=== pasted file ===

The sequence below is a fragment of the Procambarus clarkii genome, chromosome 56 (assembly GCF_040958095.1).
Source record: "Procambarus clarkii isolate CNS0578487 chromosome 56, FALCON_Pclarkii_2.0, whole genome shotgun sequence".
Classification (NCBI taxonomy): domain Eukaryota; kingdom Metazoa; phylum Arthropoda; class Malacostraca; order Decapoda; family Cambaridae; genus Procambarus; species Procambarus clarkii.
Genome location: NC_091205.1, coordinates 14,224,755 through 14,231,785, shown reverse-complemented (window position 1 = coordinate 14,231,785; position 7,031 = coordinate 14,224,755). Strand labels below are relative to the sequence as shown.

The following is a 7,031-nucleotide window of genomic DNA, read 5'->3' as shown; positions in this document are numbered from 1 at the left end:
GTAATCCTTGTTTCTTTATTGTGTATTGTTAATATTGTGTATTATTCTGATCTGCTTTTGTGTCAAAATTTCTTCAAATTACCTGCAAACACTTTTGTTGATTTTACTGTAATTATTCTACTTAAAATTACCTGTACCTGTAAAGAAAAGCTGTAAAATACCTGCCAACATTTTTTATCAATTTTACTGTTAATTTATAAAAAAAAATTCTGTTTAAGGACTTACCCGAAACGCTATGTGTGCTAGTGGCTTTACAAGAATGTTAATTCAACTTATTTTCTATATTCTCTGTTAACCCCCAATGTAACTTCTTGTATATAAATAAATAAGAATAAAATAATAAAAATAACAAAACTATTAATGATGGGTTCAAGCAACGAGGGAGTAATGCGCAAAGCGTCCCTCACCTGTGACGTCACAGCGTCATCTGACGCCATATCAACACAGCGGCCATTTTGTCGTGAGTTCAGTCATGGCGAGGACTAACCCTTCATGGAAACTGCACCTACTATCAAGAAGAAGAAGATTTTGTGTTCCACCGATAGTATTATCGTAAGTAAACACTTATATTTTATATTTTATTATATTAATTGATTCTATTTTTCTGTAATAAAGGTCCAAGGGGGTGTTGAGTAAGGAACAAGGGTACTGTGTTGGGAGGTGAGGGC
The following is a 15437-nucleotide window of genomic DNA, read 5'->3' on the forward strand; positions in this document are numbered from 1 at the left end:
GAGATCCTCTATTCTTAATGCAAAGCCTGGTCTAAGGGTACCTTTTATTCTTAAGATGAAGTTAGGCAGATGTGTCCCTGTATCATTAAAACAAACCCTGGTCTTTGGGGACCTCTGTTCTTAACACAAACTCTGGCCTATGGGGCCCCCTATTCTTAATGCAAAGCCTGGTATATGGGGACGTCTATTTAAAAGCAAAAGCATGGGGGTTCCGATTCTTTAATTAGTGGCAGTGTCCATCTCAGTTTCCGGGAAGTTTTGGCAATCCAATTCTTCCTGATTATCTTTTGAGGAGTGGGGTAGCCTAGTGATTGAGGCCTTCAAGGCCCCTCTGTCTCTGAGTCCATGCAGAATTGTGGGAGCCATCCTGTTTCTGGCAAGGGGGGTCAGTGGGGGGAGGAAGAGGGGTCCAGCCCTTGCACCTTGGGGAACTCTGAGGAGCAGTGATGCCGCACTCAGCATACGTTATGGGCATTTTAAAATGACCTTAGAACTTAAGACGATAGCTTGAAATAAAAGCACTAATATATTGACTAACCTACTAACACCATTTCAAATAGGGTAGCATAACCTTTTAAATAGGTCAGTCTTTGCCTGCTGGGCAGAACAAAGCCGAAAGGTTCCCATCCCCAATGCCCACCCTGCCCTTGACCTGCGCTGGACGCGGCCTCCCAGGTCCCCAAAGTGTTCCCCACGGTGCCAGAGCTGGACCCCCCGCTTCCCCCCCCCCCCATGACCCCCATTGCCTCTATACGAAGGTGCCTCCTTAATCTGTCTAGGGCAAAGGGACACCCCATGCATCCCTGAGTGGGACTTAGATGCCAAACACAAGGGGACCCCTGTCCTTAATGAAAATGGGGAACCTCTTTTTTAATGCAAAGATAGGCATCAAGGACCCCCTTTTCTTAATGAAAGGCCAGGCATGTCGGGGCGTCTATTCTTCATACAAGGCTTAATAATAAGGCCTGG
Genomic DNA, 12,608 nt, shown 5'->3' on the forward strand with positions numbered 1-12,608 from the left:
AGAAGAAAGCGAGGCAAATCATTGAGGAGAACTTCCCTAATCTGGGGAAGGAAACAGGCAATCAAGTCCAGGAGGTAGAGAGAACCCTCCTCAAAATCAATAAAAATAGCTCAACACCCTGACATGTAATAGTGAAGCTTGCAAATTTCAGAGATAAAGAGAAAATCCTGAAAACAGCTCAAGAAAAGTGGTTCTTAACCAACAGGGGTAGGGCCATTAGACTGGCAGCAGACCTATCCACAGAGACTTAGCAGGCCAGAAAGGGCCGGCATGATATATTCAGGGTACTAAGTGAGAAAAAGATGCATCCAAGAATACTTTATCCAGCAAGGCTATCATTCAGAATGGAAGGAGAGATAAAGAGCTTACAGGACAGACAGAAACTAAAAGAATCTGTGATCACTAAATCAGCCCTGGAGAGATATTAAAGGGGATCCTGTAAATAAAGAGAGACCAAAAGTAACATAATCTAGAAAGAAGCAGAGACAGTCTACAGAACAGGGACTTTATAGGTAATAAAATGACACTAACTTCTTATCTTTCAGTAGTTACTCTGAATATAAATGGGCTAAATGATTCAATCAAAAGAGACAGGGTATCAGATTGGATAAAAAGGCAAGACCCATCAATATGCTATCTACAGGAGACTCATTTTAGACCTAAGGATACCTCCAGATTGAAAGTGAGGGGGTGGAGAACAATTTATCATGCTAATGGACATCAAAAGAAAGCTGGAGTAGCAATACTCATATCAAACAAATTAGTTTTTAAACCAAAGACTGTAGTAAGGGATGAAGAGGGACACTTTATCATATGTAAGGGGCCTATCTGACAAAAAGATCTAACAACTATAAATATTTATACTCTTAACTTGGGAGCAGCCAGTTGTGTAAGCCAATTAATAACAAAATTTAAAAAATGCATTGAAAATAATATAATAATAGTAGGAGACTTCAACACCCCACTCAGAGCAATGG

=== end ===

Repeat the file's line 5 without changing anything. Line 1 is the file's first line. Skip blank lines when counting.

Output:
The following is a 7,031-nucleotide window of genomic DNA, read 5'->3' as shown; positions in this document are numbered from 1 at the left end: